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Cross-National Comparisons of the Labour Force Participation of Women Married to Unemployed Men

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  • Dex, Shirley, et al

Abstract

This paper estimates a cross-sectional model of married women's labor-force participation for five countries--Britain, Denmark, the United States, Sweden, and Ireland--using data from the 1980s. The model includes a linearized budget constraint and an instrumented wage variable. Dummy variables were entered for the benefit regimes that unemployed husbands were experiencing. The five countries between them had a range of means-tested and other benefit regimes for unemployed men. The results suggest that non-means-tested regimes do not affect wives' participation whereas means-tested regimes all lower wives participation rates, given their characteristics. Coauthors are Siv Gustafsson, Nina Smith, and Tim Callan. Copyright 1995 by Royal Economic Society.

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Bibliographic Info

Article provided by Oxford University Press in its journal Oxford Economic Papers.

Volume (Year): 47 (1995)
Issue (Month): 4 (October)
Pages: 611-35

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Handle: RePEc:oup:oxecpp:v:47:y:1995:i:4:p:611-35

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Cited by:
  1. Aedin Doris, 1999. "The Effect of the Means Testing of Venefits on Household Income and the Incentives to Work of the Wives of Unemployed Men," Economics, Finance and Accounting Department Working Paper Series n870499, Department of Economics, Finance and Accounting, National University of Ireland - Maynooth.
  2. Prieto-Rodriguez, Juan & Rodriguez-Gutierrez, Cesar, 2003. "Participation of married women in the European labor markets and the "added worker effect"," Journal of Behavioral and Experimental Economics (formerly The Journal of Socio-Economics), Elsevier, vol. 32(4), pages 429-446, September.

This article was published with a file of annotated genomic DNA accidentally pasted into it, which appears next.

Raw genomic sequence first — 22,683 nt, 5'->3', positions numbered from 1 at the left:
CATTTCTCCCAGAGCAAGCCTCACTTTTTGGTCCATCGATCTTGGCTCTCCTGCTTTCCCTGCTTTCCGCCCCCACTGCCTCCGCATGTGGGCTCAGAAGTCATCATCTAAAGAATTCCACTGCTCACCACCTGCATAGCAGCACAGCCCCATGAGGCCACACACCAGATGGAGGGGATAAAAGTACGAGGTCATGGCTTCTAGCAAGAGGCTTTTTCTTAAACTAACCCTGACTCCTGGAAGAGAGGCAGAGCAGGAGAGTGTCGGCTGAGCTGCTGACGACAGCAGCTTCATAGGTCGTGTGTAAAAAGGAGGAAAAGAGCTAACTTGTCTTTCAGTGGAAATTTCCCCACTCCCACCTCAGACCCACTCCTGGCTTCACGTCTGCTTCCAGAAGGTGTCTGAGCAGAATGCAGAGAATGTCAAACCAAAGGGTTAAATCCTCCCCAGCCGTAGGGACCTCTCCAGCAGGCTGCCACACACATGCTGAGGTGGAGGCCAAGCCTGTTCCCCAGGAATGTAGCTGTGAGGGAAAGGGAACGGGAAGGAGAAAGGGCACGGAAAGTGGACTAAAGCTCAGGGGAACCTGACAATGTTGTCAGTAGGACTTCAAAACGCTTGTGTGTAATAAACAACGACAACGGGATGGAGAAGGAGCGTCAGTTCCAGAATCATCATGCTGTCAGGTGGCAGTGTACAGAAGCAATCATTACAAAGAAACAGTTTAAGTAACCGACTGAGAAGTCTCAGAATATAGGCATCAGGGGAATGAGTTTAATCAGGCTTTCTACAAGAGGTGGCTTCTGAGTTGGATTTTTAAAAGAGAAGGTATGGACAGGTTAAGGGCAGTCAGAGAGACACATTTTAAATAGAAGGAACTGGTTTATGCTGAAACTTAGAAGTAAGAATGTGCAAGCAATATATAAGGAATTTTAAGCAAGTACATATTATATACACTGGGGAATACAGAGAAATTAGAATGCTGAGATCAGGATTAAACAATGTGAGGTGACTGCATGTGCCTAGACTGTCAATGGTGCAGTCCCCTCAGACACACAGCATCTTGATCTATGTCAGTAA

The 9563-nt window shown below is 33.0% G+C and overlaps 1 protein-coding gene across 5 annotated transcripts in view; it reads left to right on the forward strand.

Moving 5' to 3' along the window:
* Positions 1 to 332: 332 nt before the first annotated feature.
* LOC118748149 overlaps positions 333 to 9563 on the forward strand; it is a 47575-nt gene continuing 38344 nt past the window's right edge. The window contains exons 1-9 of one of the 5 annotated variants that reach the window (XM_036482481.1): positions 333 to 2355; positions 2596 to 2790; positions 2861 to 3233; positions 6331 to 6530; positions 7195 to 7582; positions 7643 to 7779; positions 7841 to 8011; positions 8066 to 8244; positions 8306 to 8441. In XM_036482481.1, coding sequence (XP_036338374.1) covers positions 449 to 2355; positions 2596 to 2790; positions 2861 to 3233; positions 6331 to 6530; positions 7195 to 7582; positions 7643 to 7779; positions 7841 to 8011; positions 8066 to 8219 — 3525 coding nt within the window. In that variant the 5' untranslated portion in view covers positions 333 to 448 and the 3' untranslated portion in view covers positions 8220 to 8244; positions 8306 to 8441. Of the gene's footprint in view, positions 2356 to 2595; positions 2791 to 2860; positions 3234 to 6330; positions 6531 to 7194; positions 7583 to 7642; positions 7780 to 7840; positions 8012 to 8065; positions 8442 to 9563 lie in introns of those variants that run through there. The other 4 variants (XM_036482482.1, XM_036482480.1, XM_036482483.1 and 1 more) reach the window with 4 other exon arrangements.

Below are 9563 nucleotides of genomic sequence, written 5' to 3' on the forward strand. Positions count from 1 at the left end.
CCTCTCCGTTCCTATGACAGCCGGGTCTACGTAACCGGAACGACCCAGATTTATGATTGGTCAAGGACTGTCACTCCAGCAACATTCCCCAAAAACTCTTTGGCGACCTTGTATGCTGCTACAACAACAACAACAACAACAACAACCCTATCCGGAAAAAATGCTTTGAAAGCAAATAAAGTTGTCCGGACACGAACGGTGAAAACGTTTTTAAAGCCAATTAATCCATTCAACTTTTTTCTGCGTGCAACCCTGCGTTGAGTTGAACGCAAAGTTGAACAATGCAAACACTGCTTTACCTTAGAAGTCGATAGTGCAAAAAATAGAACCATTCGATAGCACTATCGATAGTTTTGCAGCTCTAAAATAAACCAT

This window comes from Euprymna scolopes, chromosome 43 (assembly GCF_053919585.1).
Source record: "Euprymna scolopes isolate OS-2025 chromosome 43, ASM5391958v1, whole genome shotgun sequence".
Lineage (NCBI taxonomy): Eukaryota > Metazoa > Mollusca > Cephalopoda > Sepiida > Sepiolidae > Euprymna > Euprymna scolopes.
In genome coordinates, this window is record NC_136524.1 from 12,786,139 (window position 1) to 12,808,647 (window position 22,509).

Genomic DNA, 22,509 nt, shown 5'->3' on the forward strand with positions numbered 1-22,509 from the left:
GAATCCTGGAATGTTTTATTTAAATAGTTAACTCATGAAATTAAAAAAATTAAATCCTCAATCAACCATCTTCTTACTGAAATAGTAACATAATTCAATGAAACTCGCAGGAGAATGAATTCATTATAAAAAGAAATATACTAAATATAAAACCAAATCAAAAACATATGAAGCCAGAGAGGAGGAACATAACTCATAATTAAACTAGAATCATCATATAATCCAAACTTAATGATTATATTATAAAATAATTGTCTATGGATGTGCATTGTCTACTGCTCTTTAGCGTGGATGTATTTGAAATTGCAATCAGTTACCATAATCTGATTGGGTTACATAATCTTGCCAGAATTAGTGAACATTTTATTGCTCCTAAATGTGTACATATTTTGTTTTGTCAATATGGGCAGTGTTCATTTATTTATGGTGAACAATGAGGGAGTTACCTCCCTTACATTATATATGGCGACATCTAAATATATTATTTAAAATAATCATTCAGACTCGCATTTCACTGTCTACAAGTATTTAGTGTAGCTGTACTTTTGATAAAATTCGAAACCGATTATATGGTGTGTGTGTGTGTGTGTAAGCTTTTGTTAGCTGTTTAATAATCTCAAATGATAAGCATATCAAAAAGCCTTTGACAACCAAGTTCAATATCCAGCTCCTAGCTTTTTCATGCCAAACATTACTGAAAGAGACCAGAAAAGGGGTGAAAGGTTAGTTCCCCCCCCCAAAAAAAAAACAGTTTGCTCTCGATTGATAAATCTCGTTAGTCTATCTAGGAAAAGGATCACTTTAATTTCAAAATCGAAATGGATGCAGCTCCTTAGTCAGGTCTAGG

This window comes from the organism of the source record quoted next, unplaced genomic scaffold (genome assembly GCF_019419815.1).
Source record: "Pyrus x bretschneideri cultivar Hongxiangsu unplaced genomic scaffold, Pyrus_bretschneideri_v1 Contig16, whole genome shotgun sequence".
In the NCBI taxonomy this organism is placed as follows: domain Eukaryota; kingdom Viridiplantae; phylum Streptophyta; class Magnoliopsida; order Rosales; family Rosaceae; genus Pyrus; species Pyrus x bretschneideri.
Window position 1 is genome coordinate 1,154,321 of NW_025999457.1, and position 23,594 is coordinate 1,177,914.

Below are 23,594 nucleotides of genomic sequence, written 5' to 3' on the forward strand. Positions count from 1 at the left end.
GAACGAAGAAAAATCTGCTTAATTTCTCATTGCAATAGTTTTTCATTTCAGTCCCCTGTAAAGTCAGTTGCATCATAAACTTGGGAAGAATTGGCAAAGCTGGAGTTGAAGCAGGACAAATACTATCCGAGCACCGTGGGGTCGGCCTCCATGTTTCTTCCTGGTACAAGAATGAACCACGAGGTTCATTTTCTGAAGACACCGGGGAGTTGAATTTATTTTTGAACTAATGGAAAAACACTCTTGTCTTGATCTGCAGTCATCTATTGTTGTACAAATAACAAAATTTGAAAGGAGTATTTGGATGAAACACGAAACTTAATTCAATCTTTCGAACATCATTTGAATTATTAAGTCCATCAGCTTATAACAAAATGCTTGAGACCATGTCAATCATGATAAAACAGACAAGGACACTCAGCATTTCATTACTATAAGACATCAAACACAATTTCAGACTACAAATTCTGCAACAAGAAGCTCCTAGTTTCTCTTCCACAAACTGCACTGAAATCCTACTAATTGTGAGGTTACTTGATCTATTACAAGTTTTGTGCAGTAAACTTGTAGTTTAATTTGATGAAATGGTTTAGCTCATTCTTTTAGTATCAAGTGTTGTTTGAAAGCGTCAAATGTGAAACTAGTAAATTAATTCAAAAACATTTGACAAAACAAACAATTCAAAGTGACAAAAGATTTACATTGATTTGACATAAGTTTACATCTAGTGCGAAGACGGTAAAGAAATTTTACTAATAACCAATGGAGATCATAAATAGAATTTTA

3. DeRiviere, Linda, 2008. "Have we come a long way? Using the Survey of Labour and Income Dynamics to revisit the 'pin money' theory," Journal of Behavioral and Experimental Economics (formerly The Journal of Socio-Economics), Elsevier, vol. 37(6), pages 2340-2367, December.
  4. Russell, Helen & Layte, Richard & Maitre, Bertrand & O'Connell, Philip J. & Whelan, Christopher T., 2004. "Work-Poor Households: The Welfare Implications of Changing Household Employment Patterns," Research Series, Economic and Social Research Institute (ESRI), number PRS52.
  5. Helena Skyt, Nielsen & Verner, Mette, 2003. "Why are Well-educated Women not Full-timers?," Working Papers 03-8, University of Aarhus, Aarhus School of Business, Department of Economics.
  6. Aaberge, Rolf, et al, 2000. " Unemployment Shocks and Income Distribution: How Did the Nordic Countries Fare during Their Crises?," Scandinavian Journal of Economics, Wiley Blackwell, vol. 102(1), pages 77-99, March.
  7. Nidhiya Menon & Yana van der Meulen Rodgers, 2011. "War and Women’s Work: Evidence from the Conflict in Nepal," HiCN Working Papers 104, Households in Conflict Network.
  8. Chalmers, J. & Kalb, G., 2000. "Are Casual Jobs a Freeway to Permanent Employment?," Monash Econometrics and Business Statistics Working Papers 8/00, Monash University, Department of Econometrics and Business Statistics.
  9. Kari Hämäläinen & Virve Ollikainen, 2004. "Differential Effects of Active Labour Market Programmes in the Early Stages of Young People's Unemployment," Research Reports 115, Government Institute for Economic Research Finland (VATT).
  10. Prieto-Rodríguez, Juan & Rodríguez-Gutiérrez, César, 2000. "Participation of Married Women in the Labour Market and the 'Added Worker Effect' in Europe," IRISS Working Paper Series 2000-12, IRISS at CEPS/INSTEAD.
  11. DUGUET Emmanuel & SIMONNET Veronique, 2004. "The participation of couples in the labor market: an econometric analysis," Labor and Demography 0411005, EconWPA.

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